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Book of Abstracts: Albany 2007

category image Albany 2007
Conversation 15
June 19-23 2007

p53-RNA Interactions: in vitro, in Yeast, and in Human Cells

The tumor suppressor protein p53 is mutated in over half of human cancers. Despite more than 25 years of intense study, the complex regulation of this protein remains unclear. After serendipitously detecting RNA binding by p53 in the yeast three-hybrid system (Y3H), we explored the specificity and function of this interaction. The literature describing RNA-p53 interactions is controversial with reports of sequence-specific, sequence-nonspecific, and covalent interactions.

To elucidate the sequence specificity and possible function of the RNA-p53 interaction, we used the Y3H to screen and study p53-RNA binding in the context of the yeast nucleus. Data from electrophoretic mobility shift assays and circular dichroism spectroscopy of baculovirus-expressed p53 and synthetic peptides complement our in vivo studies of p53-RNA interactions. To further explore the possibility of RNA-p53 interactions in human cells, we used three techniques: co-immunoprecipitation, formaldehyde crosslinking immunoprecipitation, and UV crosslinking immunoprecipitation (CLIP).

Using random RNA libraries in a Y3H screen, we conclude that p53 is a sequence-nonspecific RNA binding protein. In vitro binding data further show that full-length p53 binds equally to all RNAs tested but poorly to tRNA. In general, RNA binding blocks sequence-specific DNA binding by p53. The C-terminus of p53 is necessary for RNA interaction in yeast and is both necessary and sufficient for a strong interaction in vitro. Murine and human C-terminal p53 peptides interact differently with RNA, and RNA is not bound by an acetylated form of the human p53 peptide. RNA does not appear to induce a structural change in the p53 C-terminal peptide, nor does the presence of C-terminal peptides affect the structure of RNA. We suggest that p53 is a sequence non-specific RNA binding protein, and p53-RNA interactions can be blocked by acetylation of the p53 C-terminus.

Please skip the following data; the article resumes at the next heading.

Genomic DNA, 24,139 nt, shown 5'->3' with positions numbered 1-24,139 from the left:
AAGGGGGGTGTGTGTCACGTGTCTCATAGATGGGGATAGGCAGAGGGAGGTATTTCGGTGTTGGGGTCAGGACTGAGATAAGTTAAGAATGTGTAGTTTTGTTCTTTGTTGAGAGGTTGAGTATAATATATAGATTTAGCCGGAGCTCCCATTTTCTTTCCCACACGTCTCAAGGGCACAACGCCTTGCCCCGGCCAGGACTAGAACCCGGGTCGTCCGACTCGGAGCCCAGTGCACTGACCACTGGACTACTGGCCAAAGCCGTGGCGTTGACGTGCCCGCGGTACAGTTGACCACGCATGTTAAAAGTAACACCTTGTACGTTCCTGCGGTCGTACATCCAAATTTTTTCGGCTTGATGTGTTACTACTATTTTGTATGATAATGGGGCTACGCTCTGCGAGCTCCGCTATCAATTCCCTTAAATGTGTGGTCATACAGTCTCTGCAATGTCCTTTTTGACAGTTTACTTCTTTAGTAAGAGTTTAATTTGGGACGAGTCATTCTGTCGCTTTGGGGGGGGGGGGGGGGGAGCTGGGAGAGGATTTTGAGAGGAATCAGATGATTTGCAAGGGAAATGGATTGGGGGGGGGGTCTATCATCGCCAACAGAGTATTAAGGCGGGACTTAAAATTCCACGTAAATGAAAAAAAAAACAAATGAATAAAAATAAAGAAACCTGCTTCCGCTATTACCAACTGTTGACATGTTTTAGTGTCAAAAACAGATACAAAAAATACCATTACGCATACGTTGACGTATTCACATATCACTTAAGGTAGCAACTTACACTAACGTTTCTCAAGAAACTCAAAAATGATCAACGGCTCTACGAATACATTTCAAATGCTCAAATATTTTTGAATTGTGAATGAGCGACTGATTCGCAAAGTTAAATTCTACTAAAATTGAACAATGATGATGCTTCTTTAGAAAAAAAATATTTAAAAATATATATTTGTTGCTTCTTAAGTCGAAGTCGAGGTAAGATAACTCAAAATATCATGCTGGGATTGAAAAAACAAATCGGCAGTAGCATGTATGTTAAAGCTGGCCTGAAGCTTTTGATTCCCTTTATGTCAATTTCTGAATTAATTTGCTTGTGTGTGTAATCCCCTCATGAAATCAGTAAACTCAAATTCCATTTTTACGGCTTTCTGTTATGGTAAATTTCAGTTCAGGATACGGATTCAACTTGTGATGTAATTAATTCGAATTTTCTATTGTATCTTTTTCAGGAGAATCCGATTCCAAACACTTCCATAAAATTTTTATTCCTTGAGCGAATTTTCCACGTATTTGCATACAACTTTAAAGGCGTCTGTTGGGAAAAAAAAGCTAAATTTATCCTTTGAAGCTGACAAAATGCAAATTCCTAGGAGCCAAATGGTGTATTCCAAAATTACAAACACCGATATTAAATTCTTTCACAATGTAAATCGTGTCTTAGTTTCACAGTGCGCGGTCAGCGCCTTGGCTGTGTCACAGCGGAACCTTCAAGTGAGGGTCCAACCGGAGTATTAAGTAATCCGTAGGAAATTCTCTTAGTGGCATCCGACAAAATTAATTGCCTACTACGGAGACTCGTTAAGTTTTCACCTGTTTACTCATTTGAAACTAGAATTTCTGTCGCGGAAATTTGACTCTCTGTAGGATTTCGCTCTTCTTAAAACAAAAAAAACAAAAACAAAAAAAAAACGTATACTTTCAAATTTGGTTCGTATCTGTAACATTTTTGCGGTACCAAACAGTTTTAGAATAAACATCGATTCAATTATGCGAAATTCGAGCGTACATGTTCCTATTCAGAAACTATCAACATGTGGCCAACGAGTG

Although others have reported RNA co-immunoprecipitation with p53 from MCF-7 breast cancer cells expressing wild-type p53, we were unable to replicate this result. Contaminating RNA was co-immunoprecipitated from from several cell lines tested, regardless of p53 status. Furthermore, the majority of the p53 protein in MCF-7 and HCT-116 cells is acetylated and may, therefore, not bind to RNA. Thus, if p53-RNA interactions occur in human cells, it appears that the interaction is transient and involves only a minor fraction of the total p53 protein pool.

Kasandra Riley*
L. James Maher, III

Department of Biochemistry and Molecular Biology
Mayo Clinic College of Medicine
200 First St. SW
Rochester, MN 55902, USA

*Phone: (507) 284-9098
Fax: (507) 284-2053
Email: riley.kasandra@mayo.edu